Instafame and social relationships


“Wait, wait, wait! Let me take a picture of the sushi before you eat it. My followers are going to love how artsy it looks.”

Sounds familiar, right? Welcome to the age of Microfame and Instafame.

Not sure what that is? It’s simple, really. Social media and internet fame is sweeping the world.

With the influx of social media applications at our fingertips, regular people are becoming overnight celebrities by simply uploading five-second videos to Vine containing their daily shenanigans.

Being a celebrity used to involve the overwhelming process of going through auditions, facing rejection, living on low salary jobs just to pay the rent while you struck gold in Hollywood. Now, however, television and movies aren’t the only platforms that exist, and becoming famous isn’t as difficult as it used to be at least when it comes to social media notoriety.

With this platform, it’s easier to form some sort of connection with social media celebrities as opposed to famous Hollywood actors who rarely are able to reply back. Applications such as Vine, Instagram and Kik give users the option to answer their fans on a personal level.

“It’s a new kind of celebrity landscape because they can also reply back to you and it creates a more intimate connection,” said Jo Piazza, executive news director of In Touch and Life & Style magazines.

A documentary titled “Instafame” is going around Vimeo and it follows the life of Shawn Megira, a 15-year-old from Long Island, N.Y., who has more than 81,000 followers on Instagram.

His mom explains that she’s seen masses of fangirls crowd around him whenever they go out in public, only because they recognize him from his Instagram pictures.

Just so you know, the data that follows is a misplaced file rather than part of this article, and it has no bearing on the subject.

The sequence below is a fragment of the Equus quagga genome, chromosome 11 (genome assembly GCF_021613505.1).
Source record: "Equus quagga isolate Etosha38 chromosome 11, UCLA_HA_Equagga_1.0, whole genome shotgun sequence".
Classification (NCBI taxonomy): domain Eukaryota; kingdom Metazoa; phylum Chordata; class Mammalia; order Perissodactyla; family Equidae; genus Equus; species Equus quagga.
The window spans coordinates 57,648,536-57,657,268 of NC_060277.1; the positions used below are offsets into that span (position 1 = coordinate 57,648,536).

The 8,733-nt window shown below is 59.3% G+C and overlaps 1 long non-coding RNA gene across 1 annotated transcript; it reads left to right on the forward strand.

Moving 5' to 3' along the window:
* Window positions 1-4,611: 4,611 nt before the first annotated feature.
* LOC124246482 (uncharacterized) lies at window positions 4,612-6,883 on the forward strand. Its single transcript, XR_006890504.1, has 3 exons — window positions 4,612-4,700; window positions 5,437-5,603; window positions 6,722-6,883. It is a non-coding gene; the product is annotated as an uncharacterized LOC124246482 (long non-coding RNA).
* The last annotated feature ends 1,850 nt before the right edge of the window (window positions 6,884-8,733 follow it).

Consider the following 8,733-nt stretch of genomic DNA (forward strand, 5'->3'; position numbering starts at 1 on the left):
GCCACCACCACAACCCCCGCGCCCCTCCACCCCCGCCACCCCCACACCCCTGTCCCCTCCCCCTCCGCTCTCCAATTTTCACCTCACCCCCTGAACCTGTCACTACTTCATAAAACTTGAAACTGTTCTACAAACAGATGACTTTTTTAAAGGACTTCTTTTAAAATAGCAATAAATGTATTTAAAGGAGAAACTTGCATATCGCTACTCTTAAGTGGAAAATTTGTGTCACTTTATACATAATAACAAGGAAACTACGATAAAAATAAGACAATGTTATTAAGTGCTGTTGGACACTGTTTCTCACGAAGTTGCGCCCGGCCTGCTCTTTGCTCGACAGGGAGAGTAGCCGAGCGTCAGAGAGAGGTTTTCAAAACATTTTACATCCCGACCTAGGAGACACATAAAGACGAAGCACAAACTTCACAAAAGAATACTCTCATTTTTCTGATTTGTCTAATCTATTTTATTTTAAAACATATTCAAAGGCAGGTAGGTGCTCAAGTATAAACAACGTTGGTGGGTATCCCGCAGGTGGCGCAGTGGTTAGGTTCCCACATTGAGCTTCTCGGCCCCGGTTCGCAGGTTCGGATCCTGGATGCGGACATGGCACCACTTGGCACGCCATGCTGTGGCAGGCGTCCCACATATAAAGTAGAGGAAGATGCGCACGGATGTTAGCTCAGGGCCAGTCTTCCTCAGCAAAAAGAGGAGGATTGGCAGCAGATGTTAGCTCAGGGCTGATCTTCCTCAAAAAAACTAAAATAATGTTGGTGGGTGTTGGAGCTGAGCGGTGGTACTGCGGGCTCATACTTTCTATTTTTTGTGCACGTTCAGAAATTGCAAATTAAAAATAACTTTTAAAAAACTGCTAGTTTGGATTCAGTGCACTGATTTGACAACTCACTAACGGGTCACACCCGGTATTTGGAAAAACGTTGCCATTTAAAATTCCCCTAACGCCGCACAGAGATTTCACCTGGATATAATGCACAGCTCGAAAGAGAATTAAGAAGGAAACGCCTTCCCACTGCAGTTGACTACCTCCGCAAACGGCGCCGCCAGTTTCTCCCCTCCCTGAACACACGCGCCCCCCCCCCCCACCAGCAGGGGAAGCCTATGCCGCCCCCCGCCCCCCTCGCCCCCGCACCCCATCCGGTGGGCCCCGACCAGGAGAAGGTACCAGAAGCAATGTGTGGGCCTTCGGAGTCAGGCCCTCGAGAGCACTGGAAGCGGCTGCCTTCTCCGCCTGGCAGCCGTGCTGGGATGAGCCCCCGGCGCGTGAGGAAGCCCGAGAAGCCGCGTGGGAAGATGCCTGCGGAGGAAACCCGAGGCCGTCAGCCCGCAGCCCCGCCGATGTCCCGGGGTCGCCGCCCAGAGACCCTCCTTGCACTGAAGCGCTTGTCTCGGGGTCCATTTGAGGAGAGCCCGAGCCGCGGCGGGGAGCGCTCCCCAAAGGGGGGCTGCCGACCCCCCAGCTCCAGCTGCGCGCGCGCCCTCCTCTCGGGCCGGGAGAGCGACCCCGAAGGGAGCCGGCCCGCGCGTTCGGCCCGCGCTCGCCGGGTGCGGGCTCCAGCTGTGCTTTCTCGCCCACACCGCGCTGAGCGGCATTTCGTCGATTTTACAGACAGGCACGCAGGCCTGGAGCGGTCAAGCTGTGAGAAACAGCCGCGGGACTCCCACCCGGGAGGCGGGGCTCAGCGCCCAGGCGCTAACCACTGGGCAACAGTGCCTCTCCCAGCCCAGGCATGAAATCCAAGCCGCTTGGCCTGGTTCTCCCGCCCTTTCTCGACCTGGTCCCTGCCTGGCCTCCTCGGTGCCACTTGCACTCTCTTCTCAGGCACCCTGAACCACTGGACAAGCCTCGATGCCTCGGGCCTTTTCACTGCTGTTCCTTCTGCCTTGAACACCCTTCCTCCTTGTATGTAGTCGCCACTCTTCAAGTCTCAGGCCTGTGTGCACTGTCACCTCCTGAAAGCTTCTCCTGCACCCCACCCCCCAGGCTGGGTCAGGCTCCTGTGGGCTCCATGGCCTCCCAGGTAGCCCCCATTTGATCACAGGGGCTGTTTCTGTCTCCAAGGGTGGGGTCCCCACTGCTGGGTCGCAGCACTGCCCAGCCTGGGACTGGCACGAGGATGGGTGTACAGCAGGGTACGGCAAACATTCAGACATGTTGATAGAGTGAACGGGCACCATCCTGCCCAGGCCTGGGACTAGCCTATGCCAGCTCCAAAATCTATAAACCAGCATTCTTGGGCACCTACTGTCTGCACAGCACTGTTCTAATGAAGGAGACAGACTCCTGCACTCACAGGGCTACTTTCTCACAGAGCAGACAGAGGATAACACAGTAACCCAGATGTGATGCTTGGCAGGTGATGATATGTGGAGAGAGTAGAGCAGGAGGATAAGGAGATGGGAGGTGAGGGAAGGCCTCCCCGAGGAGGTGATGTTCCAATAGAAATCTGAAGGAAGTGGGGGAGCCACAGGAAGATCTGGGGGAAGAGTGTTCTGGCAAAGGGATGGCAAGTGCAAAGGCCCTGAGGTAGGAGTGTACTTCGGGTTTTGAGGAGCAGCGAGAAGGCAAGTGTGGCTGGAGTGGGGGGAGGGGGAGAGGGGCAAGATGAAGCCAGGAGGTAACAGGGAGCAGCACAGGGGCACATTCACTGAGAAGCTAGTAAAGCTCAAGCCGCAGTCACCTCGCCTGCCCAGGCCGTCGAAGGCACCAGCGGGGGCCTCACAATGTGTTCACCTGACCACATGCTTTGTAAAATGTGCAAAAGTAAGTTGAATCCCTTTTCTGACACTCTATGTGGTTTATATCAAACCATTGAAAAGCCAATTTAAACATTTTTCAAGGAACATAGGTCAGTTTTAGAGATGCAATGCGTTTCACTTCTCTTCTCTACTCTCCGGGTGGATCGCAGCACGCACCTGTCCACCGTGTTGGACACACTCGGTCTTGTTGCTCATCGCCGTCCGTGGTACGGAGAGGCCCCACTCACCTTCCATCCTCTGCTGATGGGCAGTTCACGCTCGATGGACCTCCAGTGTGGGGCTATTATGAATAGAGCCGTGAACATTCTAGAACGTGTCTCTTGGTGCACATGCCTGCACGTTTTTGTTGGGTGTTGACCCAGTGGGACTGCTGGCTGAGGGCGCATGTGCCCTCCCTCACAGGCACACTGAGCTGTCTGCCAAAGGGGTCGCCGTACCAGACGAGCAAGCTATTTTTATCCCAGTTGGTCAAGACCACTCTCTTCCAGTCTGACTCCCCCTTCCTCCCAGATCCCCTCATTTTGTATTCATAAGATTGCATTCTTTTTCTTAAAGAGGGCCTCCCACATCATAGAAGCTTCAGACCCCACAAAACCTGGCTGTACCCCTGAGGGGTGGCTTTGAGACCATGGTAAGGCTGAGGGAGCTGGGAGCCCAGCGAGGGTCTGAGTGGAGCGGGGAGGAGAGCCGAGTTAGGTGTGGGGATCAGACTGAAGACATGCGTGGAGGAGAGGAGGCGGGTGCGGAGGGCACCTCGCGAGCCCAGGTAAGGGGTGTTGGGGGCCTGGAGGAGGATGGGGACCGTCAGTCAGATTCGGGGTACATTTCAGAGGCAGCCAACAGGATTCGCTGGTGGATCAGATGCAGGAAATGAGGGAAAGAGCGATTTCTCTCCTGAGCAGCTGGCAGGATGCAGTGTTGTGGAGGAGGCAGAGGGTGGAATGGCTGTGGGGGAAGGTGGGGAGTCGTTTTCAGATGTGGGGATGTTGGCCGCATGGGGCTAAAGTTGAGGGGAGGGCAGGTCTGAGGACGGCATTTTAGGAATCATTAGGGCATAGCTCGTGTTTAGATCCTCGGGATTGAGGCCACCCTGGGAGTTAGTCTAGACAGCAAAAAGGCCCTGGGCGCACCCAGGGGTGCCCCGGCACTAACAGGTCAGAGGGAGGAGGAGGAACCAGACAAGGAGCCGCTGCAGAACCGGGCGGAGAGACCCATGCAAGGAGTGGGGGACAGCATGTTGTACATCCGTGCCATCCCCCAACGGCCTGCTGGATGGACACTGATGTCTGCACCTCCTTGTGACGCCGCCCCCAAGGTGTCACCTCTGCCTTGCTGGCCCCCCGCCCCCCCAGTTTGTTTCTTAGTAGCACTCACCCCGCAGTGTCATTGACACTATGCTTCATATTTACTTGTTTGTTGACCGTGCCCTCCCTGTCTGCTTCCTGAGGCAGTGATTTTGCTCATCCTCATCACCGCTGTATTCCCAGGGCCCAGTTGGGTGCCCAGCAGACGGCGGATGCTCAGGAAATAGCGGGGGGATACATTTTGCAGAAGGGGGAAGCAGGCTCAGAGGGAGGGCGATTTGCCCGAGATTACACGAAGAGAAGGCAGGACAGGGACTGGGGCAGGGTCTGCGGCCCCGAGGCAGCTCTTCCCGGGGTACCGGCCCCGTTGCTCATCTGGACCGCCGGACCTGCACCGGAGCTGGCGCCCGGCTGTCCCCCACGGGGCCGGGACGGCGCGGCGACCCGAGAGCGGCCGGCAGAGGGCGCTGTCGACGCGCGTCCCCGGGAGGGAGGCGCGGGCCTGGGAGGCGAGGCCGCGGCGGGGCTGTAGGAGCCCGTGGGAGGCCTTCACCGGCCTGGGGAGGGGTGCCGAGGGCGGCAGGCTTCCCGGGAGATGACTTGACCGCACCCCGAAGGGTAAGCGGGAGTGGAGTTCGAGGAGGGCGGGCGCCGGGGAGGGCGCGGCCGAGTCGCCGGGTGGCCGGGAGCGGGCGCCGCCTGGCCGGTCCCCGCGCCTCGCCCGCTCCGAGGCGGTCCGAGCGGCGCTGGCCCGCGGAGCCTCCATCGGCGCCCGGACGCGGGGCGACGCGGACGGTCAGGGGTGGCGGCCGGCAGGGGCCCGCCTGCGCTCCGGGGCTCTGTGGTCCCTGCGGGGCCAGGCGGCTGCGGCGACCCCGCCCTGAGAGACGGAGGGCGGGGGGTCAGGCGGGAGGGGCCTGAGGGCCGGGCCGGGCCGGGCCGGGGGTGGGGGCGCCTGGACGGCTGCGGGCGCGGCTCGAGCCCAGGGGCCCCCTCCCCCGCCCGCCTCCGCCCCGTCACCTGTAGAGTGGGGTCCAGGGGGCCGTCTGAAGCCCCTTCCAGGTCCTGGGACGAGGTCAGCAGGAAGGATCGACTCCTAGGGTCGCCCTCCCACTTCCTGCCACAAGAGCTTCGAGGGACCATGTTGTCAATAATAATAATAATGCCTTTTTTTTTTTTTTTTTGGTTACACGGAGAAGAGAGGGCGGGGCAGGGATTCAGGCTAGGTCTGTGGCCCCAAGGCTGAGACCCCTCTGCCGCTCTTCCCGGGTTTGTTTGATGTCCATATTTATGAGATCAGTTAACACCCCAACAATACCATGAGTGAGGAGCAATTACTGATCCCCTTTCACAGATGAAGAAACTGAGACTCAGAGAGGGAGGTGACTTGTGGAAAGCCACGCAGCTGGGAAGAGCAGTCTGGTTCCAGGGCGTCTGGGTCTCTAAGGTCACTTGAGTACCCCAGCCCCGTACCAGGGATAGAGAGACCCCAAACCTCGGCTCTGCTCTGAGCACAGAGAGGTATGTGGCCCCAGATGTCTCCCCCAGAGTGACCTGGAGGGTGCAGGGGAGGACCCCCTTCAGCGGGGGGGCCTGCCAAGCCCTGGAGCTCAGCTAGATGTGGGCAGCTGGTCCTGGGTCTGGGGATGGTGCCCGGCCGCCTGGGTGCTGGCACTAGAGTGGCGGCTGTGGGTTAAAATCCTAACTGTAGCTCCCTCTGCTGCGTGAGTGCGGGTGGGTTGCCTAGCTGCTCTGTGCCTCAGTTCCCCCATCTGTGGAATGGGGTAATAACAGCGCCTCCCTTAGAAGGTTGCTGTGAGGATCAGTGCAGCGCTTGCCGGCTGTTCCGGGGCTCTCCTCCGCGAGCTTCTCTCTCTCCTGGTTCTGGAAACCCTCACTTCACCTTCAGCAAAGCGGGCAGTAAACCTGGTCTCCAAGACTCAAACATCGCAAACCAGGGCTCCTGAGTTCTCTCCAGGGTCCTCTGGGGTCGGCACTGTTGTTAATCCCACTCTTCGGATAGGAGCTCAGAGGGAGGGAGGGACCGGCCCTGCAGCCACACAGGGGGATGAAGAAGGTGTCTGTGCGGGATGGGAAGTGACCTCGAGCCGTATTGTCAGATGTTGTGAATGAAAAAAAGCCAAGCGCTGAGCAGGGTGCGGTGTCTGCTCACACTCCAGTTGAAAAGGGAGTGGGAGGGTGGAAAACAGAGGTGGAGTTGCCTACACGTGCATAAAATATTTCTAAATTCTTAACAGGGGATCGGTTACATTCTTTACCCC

I’ve seen countless Facebook friends post pictures with Instagram or Vine celebrities as well, and it begs the question of how social media fame affects teens and how it will affect them in the long run.

“It’s a very strong high. They’re getting a lot of attention but it’s not fulfilling what they deeply need and want in terms of this kind of human connection,” said Niobe Way, professor of psychology at New York University.

This social media is also creating a sense of validation for many people. Receiving 100 likes on an Instagram picture makes people feel good about themselves and gives them self worth. They feel validated by a group of peers or fans.

Another possible issue is that people seem to be living in the social media moment instead of basking in real life events. We all have at least one friend who cannot go a day without Instagramming a picture of their breakfast. Or another the friend that stops their car on the side of the road (or even worse, snaps a picture while driving) to take a picture of the sunset because they know that when they add a filter, their friends and followers are going to love it.

Is social media negatively affecting the way humans interact with each other? Are we wasting precious moments with loved ones while we snap the artsiest pictures for our followers? Is microfame the new sensation or is it just a dwindling fad?

Time will tell for the latter, as this topic is fairly new and the effects cannot yet be measured. In terms of the former, many people would argue that while social media bridges the gaps between people in different countries and facilitates communication, it is also playing a big role in making people antisocial.